Which team should you reach out to if you believe your AWS account has been compromised?

Starting on Dec 13th, I received an email that my account could be compromised and I confirmed it was hacked. I created this account for educational purposes but never used it at all. Now, I can see charges for over 7.5k and my support ticket (xxxxxxxxxx) has been unassigned for more than 24 hours, even when the bill continue increasing. I have no payment methods configured, so I don´t know why you permitted this to happen. I don´t know how to stop it or anything. I need assistance ASAP.

Please, let me know how much time is required to get someone assigned when a ticket is tagged as "Urgent business impacting question". According to the chat session I had yesterday, the AWS security team should be reviewing the issue.

Thanks in advance,


Edit: Removed case ID — Chrissy B.

If you’re going to protect yourself from getting hacked, it helps to understand how you get hacked in the first place.  Here are 3 attack vectors for your AWS account, and some best practices to lock them down.

#1: Leaked AWS Credentials

Obviously, if you share your credentials publicly, bad people can do bad things with them.  And you wouldn’t do that, right? But mistakes happen, more often than you might think. This particular attack vector most commonly arises from access keys getting committed to public source code repositories.  Typically, the committer thought the repository was private.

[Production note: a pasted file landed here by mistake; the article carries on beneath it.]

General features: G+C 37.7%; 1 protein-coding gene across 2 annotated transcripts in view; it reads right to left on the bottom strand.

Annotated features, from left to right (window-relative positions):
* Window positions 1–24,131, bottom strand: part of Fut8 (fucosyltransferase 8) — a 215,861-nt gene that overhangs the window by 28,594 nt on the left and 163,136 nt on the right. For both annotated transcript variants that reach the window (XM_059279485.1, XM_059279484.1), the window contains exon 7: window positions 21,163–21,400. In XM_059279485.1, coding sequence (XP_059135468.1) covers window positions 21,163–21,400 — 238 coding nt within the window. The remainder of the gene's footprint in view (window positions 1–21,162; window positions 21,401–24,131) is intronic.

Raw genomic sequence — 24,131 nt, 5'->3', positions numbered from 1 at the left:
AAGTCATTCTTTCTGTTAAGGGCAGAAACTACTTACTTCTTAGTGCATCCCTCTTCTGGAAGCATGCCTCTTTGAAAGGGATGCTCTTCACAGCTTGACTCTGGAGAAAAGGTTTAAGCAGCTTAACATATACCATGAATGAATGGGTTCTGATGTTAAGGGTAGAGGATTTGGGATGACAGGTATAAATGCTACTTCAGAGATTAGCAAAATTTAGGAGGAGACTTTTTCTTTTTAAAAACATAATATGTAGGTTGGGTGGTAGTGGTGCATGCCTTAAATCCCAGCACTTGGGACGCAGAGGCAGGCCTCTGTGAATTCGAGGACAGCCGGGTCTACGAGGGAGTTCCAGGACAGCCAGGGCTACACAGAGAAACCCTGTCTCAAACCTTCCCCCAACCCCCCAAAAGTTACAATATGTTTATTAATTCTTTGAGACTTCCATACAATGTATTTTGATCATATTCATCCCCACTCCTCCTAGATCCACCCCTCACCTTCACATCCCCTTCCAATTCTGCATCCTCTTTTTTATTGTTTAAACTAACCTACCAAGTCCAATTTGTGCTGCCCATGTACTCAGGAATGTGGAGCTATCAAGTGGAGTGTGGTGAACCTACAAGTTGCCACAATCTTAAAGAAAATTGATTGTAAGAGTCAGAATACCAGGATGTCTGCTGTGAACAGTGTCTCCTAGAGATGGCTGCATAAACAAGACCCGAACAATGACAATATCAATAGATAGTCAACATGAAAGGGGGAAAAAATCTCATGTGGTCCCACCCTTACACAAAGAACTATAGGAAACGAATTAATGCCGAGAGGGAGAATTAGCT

Never check access keys, passwords, or other secrets into source control.  It doesn’t matter that the repo is private. Manage them in a secret store that can be accessed at runtime (sometimes at deploy time) such as AWS Secrets Manager, Systems Manager Parameter Store, or Hashicorp Vault.


All of the AWS compute services allow you to specify an IAM Role for their compute instances (EC2 instances, ECS tasks, EKS pods, or Lambda functions) to run as. When you use IAM Roles, the access keys are automatically provided to the process – you don’t have to handle them at all.

#2: Compromised Laptop (Or Desktop)

When bad people steal access to your computer, they have access to do all kinds of things.  At the very least, they can easily discover any AWS access keys you’ve stored in the AWS credentials file.  They may also be able to log key presses, including the password you enter into the AWS console. You don’t want that.


You’ve heard it 1000 times before, but you should be using multi-factor authentication when accessing your production AWS account.  This is commonly used to control access to the AWS console, but you should also use it at the command line, and for any programmatic access that originates from your machine.  Unfortunately, AWS command line access with MFA enabled is pretty cumbersome.  Take a look at aws-vault for a nice way to simplify it.

#3: Compromised Compute Instance

As mentioned above, compute instances (EC2, ECS, EKS, and Lambda) in AWS can optionally run as an IAM Role, which implicitly grants the software on those instances the ability to access other resources in your AWS account.  The scope of access depends on the policies applied to the IAM Role.

Under the covers, this works by making access keys available within the environment of the compute instance.  For Lambda, they’re in the standard AWS environment variables, while for other types of compute they’re available as metadata that can be queried over HTTP from the box.

If an attacker compromises your compute instance.  They can get these keys. And if the associated IAM Role is granted permission to do nefarious things, the attacker can do those nefarious things.  That’s not a good thing.